Move over Millennials, Generation Z is coming to college

More students seek financial stability from their degrees

A Barnes & Noble College (BNC) survey of 13- to 18-year-olds says the next generation of college students is composed of hyper-connected digital natives who want different things out of higher ed than previous generations.  

BNC surveyed 1,300 middle-school and high school students in 49 states to produce a new report on how Generation Z—defined as people born approximately between 1990 and 2000—prefers to learn, communicate, and collaborate. The survey also probed Generation Z's values and how they perceive higher education fitting into their lives.

More than 89% of respondents said college is valuable and 82% planned to go directly from high school to college.  But Generation Z seems to be interested in college for different reasons than Millennials overall.

According to the report, Generation Z is both more practical and more driven by financial concerns than the previous generation. While Millennials tend to desire jobs that are personally fulfilling, Generation Z emphasized finding a job that provided financial stability.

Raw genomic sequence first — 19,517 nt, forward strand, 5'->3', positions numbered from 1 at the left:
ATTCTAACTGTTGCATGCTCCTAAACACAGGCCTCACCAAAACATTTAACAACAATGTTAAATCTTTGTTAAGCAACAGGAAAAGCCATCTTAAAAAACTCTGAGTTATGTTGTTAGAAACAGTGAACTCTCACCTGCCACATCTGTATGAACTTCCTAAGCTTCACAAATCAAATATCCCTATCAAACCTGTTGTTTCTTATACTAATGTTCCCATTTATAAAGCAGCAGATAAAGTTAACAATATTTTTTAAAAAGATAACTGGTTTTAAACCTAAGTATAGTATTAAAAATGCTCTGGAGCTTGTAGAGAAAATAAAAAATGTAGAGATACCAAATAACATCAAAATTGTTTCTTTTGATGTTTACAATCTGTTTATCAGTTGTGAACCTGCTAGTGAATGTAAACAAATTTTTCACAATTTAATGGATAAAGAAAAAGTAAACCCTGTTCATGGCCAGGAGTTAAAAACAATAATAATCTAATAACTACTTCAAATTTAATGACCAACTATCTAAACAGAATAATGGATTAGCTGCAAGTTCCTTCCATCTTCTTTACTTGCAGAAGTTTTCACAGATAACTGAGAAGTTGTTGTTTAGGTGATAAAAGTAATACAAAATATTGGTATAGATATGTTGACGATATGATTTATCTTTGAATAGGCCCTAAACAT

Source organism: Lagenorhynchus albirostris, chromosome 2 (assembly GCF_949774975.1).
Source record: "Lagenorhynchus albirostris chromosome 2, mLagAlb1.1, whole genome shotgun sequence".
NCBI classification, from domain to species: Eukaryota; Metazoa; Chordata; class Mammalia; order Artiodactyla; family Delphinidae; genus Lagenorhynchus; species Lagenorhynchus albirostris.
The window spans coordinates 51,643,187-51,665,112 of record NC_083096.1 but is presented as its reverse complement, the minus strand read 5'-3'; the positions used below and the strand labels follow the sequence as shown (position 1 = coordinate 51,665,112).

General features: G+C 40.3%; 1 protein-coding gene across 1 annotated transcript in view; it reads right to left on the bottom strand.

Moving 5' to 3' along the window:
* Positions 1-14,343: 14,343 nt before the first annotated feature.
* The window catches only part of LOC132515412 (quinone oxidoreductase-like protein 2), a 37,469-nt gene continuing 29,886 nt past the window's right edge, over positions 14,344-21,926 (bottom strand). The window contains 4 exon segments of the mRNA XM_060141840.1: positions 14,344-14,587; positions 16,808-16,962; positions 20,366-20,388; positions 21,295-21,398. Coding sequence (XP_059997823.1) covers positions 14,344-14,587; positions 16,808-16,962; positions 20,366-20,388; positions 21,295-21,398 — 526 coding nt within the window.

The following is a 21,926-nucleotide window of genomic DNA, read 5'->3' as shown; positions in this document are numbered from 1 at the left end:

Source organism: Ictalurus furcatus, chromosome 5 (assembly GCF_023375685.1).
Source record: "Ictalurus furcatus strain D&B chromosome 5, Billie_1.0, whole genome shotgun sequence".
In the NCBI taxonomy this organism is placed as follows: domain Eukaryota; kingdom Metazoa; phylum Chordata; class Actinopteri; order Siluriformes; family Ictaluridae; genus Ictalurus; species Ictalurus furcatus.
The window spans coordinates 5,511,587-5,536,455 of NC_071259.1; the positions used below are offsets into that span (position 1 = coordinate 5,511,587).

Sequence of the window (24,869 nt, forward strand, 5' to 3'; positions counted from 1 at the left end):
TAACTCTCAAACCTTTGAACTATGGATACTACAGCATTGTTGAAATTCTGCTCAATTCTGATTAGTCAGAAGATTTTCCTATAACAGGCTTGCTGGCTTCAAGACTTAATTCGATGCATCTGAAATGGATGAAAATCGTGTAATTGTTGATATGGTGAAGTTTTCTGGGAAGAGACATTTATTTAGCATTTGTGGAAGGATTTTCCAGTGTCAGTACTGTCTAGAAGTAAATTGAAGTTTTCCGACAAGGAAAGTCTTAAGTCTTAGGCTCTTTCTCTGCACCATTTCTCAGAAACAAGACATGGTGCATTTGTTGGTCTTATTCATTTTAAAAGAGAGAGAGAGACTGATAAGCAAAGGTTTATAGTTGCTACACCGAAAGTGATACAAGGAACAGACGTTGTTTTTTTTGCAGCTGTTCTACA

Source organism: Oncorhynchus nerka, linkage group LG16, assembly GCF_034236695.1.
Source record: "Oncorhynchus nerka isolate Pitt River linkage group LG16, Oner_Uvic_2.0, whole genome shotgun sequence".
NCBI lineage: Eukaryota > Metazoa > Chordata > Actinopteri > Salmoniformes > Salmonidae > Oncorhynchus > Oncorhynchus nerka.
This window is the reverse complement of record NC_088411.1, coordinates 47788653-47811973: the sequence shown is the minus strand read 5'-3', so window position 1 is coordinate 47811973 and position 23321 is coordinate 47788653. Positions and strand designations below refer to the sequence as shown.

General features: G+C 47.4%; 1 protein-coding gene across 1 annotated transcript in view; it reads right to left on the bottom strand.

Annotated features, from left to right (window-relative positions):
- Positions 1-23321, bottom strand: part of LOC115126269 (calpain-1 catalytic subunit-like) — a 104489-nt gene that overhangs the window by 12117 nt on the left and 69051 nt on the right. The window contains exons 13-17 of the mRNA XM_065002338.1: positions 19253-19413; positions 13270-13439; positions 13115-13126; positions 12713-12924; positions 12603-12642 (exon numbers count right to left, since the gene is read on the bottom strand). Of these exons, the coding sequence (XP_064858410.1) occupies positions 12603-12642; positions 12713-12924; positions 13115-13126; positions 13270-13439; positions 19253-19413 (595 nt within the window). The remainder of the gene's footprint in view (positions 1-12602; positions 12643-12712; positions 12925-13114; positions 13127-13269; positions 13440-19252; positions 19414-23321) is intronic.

Generation Z embraces technology as a tool more than Millennials. Most respondents said they regularly used five different electronic devices for their social and educational needs. And more than 40% said they currently used digital textbooks, online videos, and learning websites like Khan Academy to help them with their studies.

Students automatically look to their phones for help. Make sure they find your resources there

Generation Z is also more interested in careers in technology, such as computer science and video game development, whereas Millennials are more interested in education and health care.

For all their love of technology, Generation Z prefers face-to-face learning. Around 65% said class discussion was the most helpful tool for learning. And 80% said they like to study in groups with friends and classmates, with 50% of this group noting that they appreciated the leadership opportunities presented by group study sessions. Opportunities for hands-on interactive learning were also popular among respondents (Barnes & Noble College report, accessed 1/8; Malat, eCampus News, 1/7).

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